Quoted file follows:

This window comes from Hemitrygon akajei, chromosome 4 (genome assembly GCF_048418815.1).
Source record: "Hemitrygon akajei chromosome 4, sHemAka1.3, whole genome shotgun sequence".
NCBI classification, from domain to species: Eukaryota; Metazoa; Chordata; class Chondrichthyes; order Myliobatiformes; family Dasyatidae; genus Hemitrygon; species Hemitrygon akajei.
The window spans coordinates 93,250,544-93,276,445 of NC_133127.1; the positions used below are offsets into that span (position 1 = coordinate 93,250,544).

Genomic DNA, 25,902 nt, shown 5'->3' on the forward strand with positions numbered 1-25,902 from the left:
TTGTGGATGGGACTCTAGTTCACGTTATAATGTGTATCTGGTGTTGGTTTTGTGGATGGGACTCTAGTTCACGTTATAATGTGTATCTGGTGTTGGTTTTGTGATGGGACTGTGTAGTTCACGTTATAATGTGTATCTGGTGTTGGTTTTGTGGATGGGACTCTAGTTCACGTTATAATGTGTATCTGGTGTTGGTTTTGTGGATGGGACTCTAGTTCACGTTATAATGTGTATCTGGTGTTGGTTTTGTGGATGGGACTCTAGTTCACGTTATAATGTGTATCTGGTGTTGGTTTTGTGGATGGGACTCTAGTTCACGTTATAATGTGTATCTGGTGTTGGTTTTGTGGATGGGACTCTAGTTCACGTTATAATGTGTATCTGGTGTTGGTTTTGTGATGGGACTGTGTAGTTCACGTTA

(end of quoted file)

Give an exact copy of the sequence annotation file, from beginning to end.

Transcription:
This window comes from Hemitrygon akajei, chromosome 4 (genome assembly GCF_048418815.1).
Source record: "Hemitrygon akajei chromosome 4, sHemAka1.3, whole genome shotgun sequence".
NCBI classification, from domain to species: Eukaryota; Metazoa; Chordata; class Chondrichthyes; order Myliobatiformes; family Dasyatidae; genus Hemitrygon; species Hemitrygon akajei.
The window spans coordinates 93,250,544-93,276,445 of NC_133127.1; the positions used below are offsets into that span (position 1 = coordinate 93,250,544).

Genomic DNA, 25,902 nt, shown 5'->3' on the forward strand with positions numbered 1-25,902 from the left:
TTGTGGATGGGACTCTAGTTCACGTTATAATGTGTATCTGGTGTTGGTTTTGTGGATGGGACTCTAGTTCACGTTATAATGTGTATCTGGTGTTGGTTTTGTGATGGGACTGTGTAGTTCACGTTATAATGTGTATCTGGTGTTGGTTTTGTGGATGGGACTCTAGTTCACGTTATAATGTGTATCTGGTGTTGGTTTTGTGGATGGGACTCTAGTTCACGTTATAATGTGTATCTGGTGTTGGTTTTGTGGATGGGACTCTAGTTCACGTTATAATGTGTATCTGGTGTTGGTTTTGTGGATGGGACTCTAGTTCACGTTATAATGTGTATCTGGTGTTGGTTTTGTGGATGGGACTCTAGTTCACGTTATAATGTGTATCTGGTGTTGGTTTTGTGATGGGACTGTGTAGTTCACGTTA